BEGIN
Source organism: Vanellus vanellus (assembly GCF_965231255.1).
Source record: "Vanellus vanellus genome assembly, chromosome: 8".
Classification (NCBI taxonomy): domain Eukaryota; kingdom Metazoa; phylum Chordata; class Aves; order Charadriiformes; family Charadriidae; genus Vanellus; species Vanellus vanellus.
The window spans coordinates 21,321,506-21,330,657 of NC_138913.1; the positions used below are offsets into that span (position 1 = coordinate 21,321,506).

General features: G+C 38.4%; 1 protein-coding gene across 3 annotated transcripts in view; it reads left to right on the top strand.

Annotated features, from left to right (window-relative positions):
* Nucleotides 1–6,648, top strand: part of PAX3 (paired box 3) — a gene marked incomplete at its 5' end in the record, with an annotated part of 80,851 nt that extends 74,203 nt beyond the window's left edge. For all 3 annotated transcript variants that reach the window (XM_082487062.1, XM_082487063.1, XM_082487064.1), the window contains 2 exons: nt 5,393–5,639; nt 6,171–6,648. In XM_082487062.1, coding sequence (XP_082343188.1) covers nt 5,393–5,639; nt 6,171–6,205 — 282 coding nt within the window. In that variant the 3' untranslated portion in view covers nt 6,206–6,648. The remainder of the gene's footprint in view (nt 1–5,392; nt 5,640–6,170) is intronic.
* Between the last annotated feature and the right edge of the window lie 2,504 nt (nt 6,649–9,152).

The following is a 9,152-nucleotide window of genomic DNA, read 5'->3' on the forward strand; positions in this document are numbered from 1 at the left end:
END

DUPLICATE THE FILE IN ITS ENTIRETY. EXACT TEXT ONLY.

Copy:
Source organism: Vanellus vanellus (assembly GCF_965231255.1).
Source record: "Vanellus vanellus genome assembly, chromosome: 8".
Classification (NCBI taxonomy): domain Eukaryota; kingdom Metazoa; phylum Chordata; class Aves; order Charadriiformes; family Charadriidae; genus Vanellus; species Vanellus vanellus.
The window spans coordinates 21,321,506-21,330,657 of NC_138913.1; the positions used below are offsets into that span (position 1 = coordinate 21,321,506).

General features: G+C 38.4%; 1 protein-coding gene across 3 annotated transcripts in view; it reads left to right on the top strand.

Annotated features, from left to right (window-relative positions):
* Nucleotides 1–6,648, top strand: part of PAX3 (paired box 3) — a gene marked incomplete at its 5' end in the record, with an annotated part of 80,851 nt that extends 74,203 nt beyond the window's left edge. For all 3 annotated transcript variants that reach the window (XM_082487062.1, XM_082487063.1, XM_082487064.1), the window contains 2 exons: nt 5,393–5,639; nt 6,171–6,648. In XM_082487062.1, coding sequence (XP_082343188.1) covers nt 5,393–5,639; nt 6,171–6,205 — 282 coding nt within the window. In that variant the 3' untranslated portion in view covers nt 6,206–6,648. The remainder of the gene's footprint in view (nt 1–5,392; nt 5,640–6,170) is intronic.
* Between the last annotated feature and the right edge of the window lie 2,504 nt (nt 6,649–9,152).

The following is a 9,152-nucleotide window of genomic DNA, read 5'->3' on the forward strand; positions in this document are numbered from 1 at the left end: